With many organizations providing services such as company email, address books and calendars to staff with smartphones, it’s worth considering how this affects you and what you should be doing for personal data protection.

When you link your smartphone to corporate services, it’s very likely that you’re pulling all types of information. Most connections also give IT admins some technical capability to look into your phone and have some control over how it works. In almost every case, the company also has the ability to remotely wipe your device — erasing everything on it, whether corporate or not.

All of this should be detailed in the corporate mobile security policy, so your first step in learning about personal data protection is to read it thoroughly. The important questions you want answered are:

  • What obligations do you have to allow the company to “reach in” to your phone when you connect it to the network?
  • What will the company do to your phone if you are fired or quit your job?
  • What will the company do to your phone if it is lost or stolen? What obligation do you have to report loss or theft, and in what timeframe?
  • Under what circumstances will the company wipe your phone? And what kind of remote wipe will they use?
  • Who is responsible for backups of your phone, both company information and any personal information you might have?

If you don’t find answers to these questions in the mobile security policy, sit down with your IT manager and ask them. No matter who owns the device, there is a shared responsibility between you and your company to protect both the phone and the data on it.

Phone Wiping and Personal Information

When reading these policies, you’ll often see two terms: remote wipe and enterprise wipe. It’s important to know the difference. Remote wipe usually means a complete wipe of everything on your phone, including any inserted SD cards. That means your own and the company’s data.

An enterprise wipe is supposed to be more surgical: It wipes out only company data. For example, it would delete your corporate email profile and any stored corporate email, while leaving your personal email account untouched. Many companies prefer to use enterprise wipe where possible, but that’s far from a universal policy.

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It’s generally true that, even if the company paid for and manages your smartphone, you will have some personal data on the phone. This can be as simple as a to-do list, or important as family photos and email. Your enterprise mobile security policy should cover personal data protection, and have a section that details what type of information is allowed on corporate-owned phones.

Protect Your Data

Obviously, the company cares about protecting their data on your smartphone. But you should also take specific steps to be sure that your own files are protected. Some of these will be easy. For example, your organization’s security protocol most likely already requires a PIN or biometric to unlock the phone, so you won’t need to configure that.

An important part of personal data safeguarding is backups. With Android devices, there are two main strategies that you can pick from based on how you use your phone: online and local backups.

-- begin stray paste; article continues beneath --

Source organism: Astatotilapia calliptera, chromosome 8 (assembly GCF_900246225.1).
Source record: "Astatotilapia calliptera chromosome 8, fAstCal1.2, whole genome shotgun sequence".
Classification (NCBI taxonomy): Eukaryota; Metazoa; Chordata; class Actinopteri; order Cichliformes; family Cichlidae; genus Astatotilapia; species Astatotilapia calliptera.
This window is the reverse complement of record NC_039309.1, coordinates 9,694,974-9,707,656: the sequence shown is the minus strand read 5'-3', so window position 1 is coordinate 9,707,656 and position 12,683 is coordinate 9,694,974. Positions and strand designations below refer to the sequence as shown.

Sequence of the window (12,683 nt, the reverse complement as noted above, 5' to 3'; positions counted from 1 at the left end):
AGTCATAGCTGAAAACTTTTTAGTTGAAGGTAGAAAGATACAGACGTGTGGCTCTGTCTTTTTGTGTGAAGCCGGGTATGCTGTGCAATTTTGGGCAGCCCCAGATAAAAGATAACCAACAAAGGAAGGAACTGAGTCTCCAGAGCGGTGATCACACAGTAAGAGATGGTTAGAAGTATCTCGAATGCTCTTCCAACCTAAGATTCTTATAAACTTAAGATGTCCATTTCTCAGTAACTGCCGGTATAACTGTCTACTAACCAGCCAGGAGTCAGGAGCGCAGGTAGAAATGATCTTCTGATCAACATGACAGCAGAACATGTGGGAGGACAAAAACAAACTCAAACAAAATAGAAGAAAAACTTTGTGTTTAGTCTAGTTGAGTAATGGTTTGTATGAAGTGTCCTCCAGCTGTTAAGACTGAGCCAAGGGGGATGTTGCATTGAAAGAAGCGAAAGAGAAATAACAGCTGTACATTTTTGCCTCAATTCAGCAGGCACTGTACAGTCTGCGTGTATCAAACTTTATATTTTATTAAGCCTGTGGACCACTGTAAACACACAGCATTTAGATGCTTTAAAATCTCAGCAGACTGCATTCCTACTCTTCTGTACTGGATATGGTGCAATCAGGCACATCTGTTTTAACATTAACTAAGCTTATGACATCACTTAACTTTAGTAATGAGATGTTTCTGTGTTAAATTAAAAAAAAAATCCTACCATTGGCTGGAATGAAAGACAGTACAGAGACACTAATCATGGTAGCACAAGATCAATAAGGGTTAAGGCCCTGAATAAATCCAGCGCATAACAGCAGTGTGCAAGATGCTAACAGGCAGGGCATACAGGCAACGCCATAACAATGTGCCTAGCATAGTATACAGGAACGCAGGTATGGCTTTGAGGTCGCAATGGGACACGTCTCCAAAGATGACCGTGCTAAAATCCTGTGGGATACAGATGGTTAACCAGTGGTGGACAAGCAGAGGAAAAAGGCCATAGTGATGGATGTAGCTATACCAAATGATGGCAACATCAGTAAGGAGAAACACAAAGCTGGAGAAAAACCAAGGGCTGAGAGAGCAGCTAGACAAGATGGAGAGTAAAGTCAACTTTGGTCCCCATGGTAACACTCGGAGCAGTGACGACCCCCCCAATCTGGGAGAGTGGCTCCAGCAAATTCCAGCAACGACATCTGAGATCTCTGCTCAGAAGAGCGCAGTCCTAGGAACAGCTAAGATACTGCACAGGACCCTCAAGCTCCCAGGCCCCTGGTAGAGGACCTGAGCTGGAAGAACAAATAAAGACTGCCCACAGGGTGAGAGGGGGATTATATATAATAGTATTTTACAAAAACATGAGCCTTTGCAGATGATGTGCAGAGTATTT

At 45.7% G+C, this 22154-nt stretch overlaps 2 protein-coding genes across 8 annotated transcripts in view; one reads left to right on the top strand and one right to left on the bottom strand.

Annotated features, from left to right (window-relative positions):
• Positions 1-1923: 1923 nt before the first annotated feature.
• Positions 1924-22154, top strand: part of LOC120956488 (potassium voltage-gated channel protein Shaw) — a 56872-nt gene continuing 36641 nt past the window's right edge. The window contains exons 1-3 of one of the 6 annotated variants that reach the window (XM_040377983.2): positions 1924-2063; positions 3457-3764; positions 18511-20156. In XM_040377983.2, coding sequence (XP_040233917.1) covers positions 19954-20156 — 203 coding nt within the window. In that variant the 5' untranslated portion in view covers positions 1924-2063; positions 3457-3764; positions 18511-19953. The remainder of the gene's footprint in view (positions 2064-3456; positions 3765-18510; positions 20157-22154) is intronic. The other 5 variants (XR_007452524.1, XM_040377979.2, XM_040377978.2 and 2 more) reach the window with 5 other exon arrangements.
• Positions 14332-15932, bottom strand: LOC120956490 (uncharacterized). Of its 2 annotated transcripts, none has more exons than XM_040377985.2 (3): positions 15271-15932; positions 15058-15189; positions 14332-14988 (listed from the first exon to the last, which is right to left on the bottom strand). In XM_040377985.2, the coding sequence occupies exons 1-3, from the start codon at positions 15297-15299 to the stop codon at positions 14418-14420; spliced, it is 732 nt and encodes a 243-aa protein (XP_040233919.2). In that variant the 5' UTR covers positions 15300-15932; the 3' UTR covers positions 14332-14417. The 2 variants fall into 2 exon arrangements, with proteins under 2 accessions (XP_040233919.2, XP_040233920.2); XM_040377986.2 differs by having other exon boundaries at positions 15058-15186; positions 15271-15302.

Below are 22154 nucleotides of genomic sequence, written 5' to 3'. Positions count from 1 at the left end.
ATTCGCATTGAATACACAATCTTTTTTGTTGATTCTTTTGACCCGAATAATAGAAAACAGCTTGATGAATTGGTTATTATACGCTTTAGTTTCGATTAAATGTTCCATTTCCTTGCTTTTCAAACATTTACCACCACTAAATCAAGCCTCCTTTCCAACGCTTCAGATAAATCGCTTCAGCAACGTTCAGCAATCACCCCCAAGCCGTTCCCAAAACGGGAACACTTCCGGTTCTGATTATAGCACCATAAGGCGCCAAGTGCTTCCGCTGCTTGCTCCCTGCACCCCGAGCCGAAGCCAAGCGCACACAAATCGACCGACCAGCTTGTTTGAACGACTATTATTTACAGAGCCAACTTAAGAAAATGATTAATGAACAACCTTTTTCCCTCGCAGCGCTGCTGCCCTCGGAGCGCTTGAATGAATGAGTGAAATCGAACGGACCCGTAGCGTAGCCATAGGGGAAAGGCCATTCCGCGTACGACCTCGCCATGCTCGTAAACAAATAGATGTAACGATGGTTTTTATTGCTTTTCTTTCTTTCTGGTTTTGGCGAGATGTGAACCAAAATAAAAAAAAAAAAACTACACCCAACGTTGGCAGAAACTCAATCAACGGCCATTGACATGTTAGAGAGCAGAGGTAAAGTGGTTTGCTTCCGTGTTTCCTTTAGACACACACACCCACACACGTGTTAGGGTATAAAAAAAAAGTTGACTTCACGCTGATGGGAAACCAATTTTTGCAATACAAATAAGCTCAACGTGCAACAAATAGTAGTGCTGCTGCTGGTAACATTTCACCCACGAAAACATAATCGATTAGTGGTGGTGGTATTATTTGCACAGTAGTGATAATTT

If you use Gmail, the simplest approach is to use the built-in features in Android and Google Sync services to automatically backup most settings and data to the cloud. You’ll need to specifically enable backup of photos, but simply allowing your phone to use Google Sync covers a lot of bases quickly.

A variation in the online approach uses non-Google cloud-based services. If you don’t have access to Google, then you can find a different online service provider, download their client and backup files that way.

The alternative to online backup is local backups. With this method, you typically install a client, connect a USB cable between your phone and a desktop computer, and the entire phone is saved on your own computer. It’s a great strategy to get a complete snapshot of your phone, but it has a downside: You have to remember to do it, and when you want to do it, you have to be near your computer.

Keep Your Eyes Open

Guarding your personal information from loss or exposure is one thing; protecting it from an eavesdropper is another. If your company has installed a mobile device management (MDM) or enterprise mobility management (EMM) tool, you should be aware that they have the capability to monitor smartphone activity.

If you want to reduce this type of surveillance, Samsung Knox Workspace can help protect personal data. With its containerization technology, you can easily place a barrier between all professional work documents and personal photos or emails. Not only will this reduce security risks, but it can also make device management easier for enterprises, as they can simply oversee the work container.

Ultimately, enterprise IT managers care about their data on your smartphone first, and your data second — if at all. With any mobile device, keeping personal data safe needs to be your responsibility too.

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Joel Snyder

Joel Snyder, Ph.D., is a senior IT consultant with 30 years of practice. An internationally recognized expert in the areas of security, messaging and networks, Snyder is a popular speaker and author and is known for his unbiased and comprehensive tests of security and networking products. His clients include major organizations on six continents.

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